Te Rongopai DVD
Dr Stuart Lange presents a five-part series documenting the story of the Gospel in New Zealand from Samuel Marsden forwards – its impact, the complications, and the way Christianity has had a significant impact in shaping New Zealand society both then and now. DVD: 65 mins in 5 chapters
14-15 May 2019
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It is no secret that Jesus told his followers to “love another”, that he prayed that believers “all may be one”, and that he indicated such unity would be a great witness to a watching world. Also, Ephesians 4 reminds us that we all share the same Lord and are all part of the same worldwide spiritual body of Christ: “There is one body and one Spirit, …one Lord, one faith, one baptism, one God and Father of all”.
The principles of unity are clear enough. In reality, though, seeing and practising that unity is a lot more difficult. So the scriptures also say to us that we have to work hard at getting on well together. They also constantly teach us about humility and gentleness, forgiveness and reconciliation, respect and encouragement – attitudes and behaviours which reflect the mind of Christ and the fruit of the Holy Spirit. As it also says in Ephesians 4: “Be completely humble and gentle; be patient, bearing with one another in love”, and “Make every effort to keep the unity of the Spirit through the bond of peace”, and “Be kind and compassionate to one another, forgiving each other, just as in Christ, God forgave you”.
The main obstacle to Christian unity is not that we lack a biblical theology of unity, but our failure to live it out. Human nature is intrinsically self-centered. Even as Christian believers we do our own thing and don’t necessarily care too much about others.
We are generally too busy coping with our own concerns and all the demands of our own ministries to be investing time and energy into relating to Christians beyond our immediate circles and context.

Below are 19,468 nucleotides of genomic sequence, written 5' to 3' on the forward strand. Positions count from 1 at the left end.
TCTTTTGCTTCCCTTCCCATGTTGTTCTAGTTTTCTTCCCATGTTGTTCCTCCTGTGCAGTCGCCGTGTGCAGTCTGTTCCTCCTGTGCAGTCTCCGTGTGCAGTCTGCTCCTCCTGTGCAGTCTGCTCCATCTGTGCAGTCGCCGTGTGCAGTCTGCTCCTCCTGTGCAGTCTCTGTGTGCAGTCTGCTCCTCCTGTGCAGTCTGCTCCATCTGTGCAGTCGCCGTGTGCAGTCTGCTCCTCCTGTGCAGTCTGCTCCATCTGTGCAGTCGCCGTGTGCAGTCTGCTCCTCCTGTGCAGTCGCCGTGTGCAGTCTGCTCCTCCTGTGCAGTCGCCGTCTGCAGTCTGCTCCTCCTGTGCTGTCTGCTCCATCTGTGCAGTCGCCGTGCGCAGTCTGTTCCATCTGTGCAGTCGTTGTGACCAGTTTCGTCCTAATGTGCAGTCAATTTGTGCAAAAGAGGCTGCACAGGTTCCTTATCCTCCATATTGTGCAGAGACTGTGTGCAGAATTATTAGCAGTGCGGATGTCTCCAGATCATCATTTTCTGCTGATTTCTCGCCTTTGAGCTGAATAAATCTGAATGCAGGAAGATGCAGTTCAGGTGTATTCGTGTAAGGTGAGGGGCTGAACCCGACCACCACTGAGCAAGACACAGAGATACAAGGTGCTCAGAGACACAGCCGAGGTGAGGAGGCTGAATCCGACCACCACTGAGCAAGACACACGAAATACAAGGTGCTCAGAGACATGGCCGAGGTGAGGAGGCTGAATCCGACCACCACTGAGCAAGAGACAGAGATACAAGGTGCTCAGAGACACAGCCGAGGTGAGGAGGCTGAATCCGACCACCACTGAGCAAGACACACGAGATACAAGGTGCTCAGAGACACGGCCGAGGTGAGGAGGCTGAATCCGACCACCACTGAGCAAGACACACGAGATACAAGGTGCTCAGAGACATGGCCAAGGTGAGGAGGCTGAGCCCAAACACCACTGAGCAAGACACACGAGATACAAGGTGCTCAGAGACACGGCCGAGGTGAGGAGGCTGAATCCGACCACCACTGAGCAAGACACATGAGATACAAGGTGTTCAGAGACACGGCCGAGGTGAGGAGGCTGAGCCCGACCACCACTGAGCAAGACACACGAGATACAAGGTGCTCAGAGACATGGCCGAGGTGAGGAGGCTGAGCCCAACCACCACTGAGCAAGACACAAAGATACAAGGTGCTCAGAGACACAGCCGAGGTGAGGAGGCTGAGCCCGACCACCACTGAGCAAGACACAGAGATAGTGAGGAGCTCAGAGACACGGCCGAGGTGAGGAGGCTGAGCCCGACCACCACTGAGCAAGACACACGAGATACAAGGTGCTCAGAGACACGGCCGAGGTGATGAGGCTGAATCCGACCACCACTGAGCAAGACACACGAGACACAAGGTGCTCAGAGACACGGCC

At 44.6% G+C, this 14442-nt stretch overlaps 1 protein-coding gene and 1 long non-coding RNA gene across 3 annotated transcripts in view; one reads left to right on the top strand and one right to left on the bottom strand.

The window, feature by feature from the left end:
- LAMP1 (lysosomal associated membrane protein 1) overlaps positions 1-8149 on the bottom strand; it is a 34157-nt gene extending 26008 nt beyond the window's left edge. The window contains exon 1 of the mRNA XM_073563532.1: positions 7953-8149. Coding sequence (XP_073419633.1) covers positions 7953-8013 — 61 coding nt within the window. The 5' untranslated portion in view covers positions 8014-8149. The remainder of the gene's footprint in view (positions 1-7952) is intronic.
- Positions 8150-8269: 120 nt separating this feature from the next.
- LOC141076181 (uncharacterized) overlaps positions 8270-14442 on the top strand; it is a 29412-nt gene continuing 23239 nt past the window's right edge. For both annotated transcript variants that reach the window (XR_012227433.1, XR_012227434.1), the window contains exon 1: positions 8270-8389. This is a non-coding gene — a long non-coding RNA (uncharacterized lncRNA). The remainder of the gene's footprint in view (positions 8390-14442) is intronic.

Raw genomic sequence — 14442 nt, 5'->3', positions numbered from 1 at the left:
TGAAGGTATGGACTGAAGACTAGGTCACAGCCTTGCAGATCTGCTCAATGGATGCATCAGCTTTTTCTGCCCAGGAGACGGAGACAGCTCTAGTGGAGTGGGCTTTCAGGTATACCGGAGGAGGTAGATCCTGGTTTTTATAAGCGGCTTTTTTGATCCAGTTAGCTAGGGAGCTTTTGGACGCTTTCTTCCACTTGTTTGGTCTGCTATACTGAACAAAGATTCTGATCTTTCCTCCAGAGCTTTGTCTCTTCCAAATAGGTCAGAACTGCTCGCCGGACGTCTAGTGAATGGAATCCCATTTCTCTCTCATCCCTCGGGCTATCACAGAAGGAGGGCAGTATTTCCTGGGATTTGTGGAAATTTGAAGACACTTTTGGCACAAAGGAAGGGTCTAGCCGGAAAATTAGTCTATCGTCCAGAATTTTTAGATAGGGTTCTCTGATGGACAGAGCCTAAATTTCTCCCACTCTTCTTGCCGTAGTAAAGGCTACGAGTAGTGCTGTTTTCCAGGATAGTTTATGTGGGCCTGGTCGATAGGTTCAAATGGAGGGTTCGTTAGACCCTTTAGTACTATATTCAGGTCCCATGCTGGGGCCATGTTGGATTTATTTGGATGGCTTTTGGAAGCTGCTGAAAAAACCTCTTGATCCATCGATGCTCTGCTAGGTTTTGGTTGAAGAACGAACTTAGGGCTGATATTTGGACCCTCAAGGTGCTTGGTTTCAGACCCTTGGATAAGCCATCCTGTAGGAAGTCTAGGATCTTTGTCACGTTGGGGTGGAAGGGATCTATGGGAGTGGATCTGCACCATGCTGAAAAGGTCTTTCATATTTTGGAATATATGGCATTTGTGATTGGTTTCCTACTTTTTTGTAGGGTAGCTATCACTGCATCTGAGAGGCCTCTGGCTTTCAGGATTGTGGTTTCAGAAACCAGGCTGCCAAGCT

Our denominations tend to confine us as Christians into narrower boundaries. Too easily we idolise denominational distinctives, and make them more important than relating across the body of Christ. The church in New Zealand appears increasingly fragmented.
While most Christians would affirm the same basic tenets of faith, such as there is one triune God and Christ is Lord and Saviour and risen from the dead, and most would assent to the Apostles Creed, there are nevertheless some profound differences of belief and practice among Christians. Some may hold loosely to biblical orthodoxy, and many others may emphasise points of the faith that are secondary. The Church in New Zealand has various overlapping streams: liberal, traditional, liturgical, mainline, evangelical, charismatic and Pentecostal, and many people in each of those streams are not particularly eager to have much to do with those Christians who are in other streams, and regard them as suspect or defective in some way. There is some distrust between these different Christian streams of faith and practice.
Human beings are incurably tribal. We like to mix with people like us and do things our own way. That is why the dreams of Church union (which climaxed in the 1960’s plan for mergers to create a mega denomination) all came to nothing.
Various attempts at creating national inter-church bodies in New Zealand have all struggled because, theologically and ecclesiastically, they failed to be sufficiently inclusive. The National Council of Churches and the Conference of Churches of Aotearoa New Zealand, for instance, did not include Pentecostals or smaller evangelical denominations, and the new National Council for Christian Unity includes just four denominations.
Denominations all agree unity is good, but are unwilling to give funding to support organisations working for Christian unity.
New Zealand is a long thin country and it is not easy to maintain relationality across the length of the whole nation.
New Zealand is a mix of many different cultures and traditions and these add to the fragmentation of our Church. There are many churches in New Zealand which reflect migrant groups that, very understandably, prefer to worship together in their own way.
Unity is not just a matter of institutions and structures and mergers. It’s primarily an attitude of the heart and a work of the Holy Spirit. In Christ, all believers are called to unity, unity of spirit, which is something we are not always doing well. “Make every effort to keep the unity of the Spirit in the bond of peace” gives us what we need to do. How can we rise to that challenge?
Dr Stuart Lange, interim National Director, NZCN
Adapted from reflections shared with the National Church Leader’s meeting, September 2018.
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